ISAKOS Congress 2021

2021 ISAKOS Biennial Congress Paper

 

What Is The Ideal Position Of The Shoulder For Graft Fixation In Arthroscopic Superior Capsular Reconstruction? A Computational Analysis.

Madalena João Antunes, MsC, Lisboa, Lisboa PORTUGAL
Carlos Quental, PhD, Prof., Lisboa PORTUGAL
João Folgado, PhD, Prof., Lisboa PORTUGAL
Clara Azevedo, MD, Lisbon PORTUGAL
Catarina Ângelo 515904945, MD, Lisbon PORTUGAL

IDMEC, Instituto Superior Técnico, Universidade de Lisboa, Lisboa, PORTUGAL

FDA Status Not Applicable

Summary

A computational analysis was designed to determine the role of the fascia lata graft in restoring shoulder stability in arthroscopic superior capsular reconstruction for irreparable rotator cuff tears. Shoulder stability was better restored when the graft was fixed with the shoulder at 5º to 10º of abduction, and in 10º of internal rotation, and when the long head of the biceps was preserved.

Abstract

Background

Arthroscopic superior capsular reconstruction (ASCR) for the treatment of irreparable rotator cuff tears (IRCTs) has been shown to produce excellent functional outcomes. However, the graft tear rate ranges from 4.2% to 75%. The position of the shoulder during graft fixation may be a key factor impacting the outcome of ASCR, and biomechanical evidence regarding the effect of initial graft positioning on the stability of the shoulder, and on the functional role of the graft is lacking. This study aimed to determine whether the position of the shoulder during graft fixation influences the stability of the shoulder and graft tear risk. The hypotheses were that ASCR would increase the stability of the shoulder after an IRCT, and different positions of the shoulder during graft fixation would influence shoulder stability and graft tear risk.

Methods

A musculoskeletal model of the upper limb was modified to account for the fixation of the graft. A total of 126 shoulder positions of fixation were simulated to improve shoulder stability. The material properties of the graft were defined based on experimental data that the authors had collected previously from 20 cadaveric fresh fascia lata grafts. The rotator cuff tear was modelled assuming a full-thickness tear of the supraspinatus tendon. The effect of concomitant long head of the biceps (LHB) tenotomy was also studied. The biomechanical parameters evaluated included the strain of the graft and the glenohumeral joint reaction force, to estimate the integrity of the graft and shoulder stability, respectively. The positions of high risk of tear were defined as those for which the strain of at least one segment of the graft exceeded the strain failure of 15%. Analysis of variance (ANOVA) and Tuckey’s test were used to compare the shoulder stability index among shoulder positions of fixation. The significance level was set to p < 0.05.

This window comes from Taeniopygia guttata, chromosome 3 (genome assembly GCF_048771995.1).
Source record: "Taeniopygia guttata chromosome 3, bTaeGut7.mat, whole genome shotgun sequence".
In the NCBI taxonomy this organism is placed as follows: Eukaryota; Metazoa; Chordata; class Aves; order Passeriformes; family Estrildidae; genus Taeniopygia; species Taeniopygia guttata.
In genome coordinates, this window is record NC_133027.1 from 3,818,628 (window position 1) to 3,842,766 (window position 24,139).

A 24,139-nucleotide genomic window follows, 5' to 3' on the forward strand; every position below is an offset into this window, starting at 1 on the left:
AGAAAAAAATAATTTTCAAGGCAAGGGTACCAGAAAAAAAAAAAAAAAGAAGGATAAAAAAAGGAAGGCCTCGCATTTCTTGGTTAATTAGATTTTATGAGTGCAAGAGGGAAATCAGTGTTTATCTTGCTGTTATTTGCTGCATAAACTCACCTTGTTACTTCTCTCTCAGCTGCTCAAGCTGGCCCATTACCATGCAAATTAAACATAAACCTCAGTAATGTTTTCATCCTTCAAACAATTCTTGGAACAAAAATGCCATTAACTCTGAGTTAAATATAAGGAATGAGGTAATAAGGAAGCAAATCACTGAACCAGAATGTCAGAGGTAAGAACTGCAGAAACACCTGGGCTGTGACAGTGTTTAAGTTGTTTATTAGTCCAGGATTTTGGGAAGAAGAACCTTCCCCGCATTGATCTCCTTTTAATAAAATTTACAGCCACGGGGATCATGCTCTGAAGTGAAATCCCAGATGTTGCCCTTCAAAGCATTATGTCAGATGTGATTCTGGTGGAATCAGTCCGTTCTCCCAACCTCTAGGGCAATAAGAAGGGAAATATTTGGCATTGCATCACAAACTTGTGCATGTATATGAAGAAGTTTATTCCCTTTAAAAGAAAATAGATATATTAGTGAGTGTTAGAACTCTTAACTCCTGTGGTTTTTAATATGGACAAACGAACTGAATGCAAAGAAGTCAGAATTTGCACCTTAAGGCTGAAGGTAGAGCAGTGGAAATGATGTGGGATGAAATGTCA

Results

Fixation at abduction angles of >15º resulted in a high risk of graft tear when the arm returned to the resting position. For this reason, the stability of the shoulder, for these positions, was not evaluated. Shoulder stability significantly improved compared with the preoperative condition, regardless of the shoulder position of fixation (95% confidence intervals, p<0.001). Fixation of the graft with the shoulder at 5º to 10º of abduction and in 10º of internal rotation correlated with the most significant improvement in shoulder stability compared to the preoperative condition (p<0.001). Concomitant tenotomy of the LHB significantly decreased shoulder stability of ASCR (p=0.007).

Conclusion

ASCR for IRCTs increases the stability of the shoulder compared to the preoperative condition. Fixing the superior capsular graft with the shoulder at 5º to 10º of abduction, and in 10º of internal rotation, and without concomitant LHB tenotomy, improves shoulder stability. Abduction angles >15º increase the graft tear risk.
This study supports the relevance of the position of the shoulder during graft fixation both for the stability of the shoulder, and for graft integrity after ASCR. New studies should investigate the role of LHB tenodesis as an alternative to tenotomy to preserve the LHB’s stabilizing effect in ASCR.

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